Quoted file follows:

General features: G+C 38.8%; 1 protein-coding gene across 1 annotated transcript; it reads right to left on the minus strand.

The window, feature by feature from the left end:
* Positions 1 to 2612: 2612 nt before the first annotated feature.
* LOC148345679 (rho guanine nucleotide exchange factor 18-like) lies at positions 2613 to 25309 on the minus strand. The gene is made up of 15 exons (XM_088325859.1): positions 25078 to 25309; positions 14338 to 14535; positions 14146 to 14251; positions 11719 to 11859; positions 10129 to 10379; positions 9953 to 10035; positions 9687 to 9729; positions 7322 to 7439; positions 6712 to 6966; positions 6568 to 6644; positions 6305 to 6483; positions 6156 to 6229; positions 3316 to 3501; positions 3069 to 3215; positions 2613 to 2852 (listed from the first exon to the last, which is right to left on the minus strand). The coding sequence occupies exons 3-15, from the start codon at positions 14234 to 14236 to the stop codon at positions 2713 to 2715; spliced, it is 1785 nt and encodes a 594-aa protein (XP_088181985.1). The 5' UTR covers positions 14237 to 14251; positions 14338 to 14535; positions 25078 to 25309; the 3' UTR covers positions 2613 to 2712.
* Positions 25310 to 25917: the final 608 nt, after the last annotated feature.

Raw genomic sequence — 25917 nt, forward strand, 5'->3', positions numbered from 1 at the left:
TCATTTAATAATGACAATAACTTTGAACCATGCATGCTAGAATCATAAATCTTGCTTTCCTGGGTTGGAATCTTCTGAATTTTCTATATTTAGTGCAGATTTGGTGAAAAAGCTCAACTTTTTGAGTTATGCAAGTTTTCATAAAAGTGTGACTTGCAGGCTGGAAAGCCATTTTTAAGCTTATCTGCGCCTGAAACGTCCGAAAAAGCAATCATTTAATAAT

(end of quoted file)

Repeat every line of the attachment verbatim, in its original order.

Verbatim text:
General features: G+C 38.8%; 1 protein-coding gene across 1 annotated transcript; it reads right to left on the minus strand.

The window, feature by feature from the left end:
* Positions 1 to 2612: 2612 nt before the first annotated feature.
* LOC148345679 (rho guanine nucleotide exchange factor 18-like) lies at positions 2613 to 25309 on the minus strand. The gene is made up of 15 exons (XM_088325859.1): positions 25078 to 25309; positions 14338 to 14535; positions 14146 to 14251; positions 11719 to 11859; positions 10129 to 10379; positions 9953 to 10035; positions 9687 to 9729; positions 7322 to 7439; positions 6712 to 6966; positions 6568 to 6644; positions 6305 to 6483; positions 6156 to 6229; positions 3316 to 3501; positions 3069 to 3215; positions 2613 to 2852 (listed from the first exon to the last, which is right to left on the minus strand). The coding sequence occupies exons 3-15, from the start codon at positions 14234 to 14236 to the stop codon at positions 2713 to 2715; spliced, it is 1785 nt and encodes a 594-aa protein (XP_088181985.1). The 5' UTR covers positions 14237 to 14251; positions 14338 to 14535; positions 25078 to 25309; the 3' UTR covers positions 2613 to 2712.
* Positions 25310 to 25917: the final 608 nt, after the last annotated feature.

Raw genomic sequence — 25917 nt, forward strand, 5'->3', positions numbered from 1 at the left:
TCATTTAATAATGACAATAACTTTGAACCATGCATGCTAGAATCATAAATCTTGCTTTCCTGGGTTGGAATCTTCTGAATTTTCTATATTTAGTGCAGATTTGGTGAAAAAGCTCAACTTTTTGAGTTATGCAAGTTTTCATAAAAGTGTGACTTGCAGGCTGGAAAGCCATTTTTAAGCTTATCTGCGCCTGAAACGTCCGAAAAAGCAATCATTTAATAAT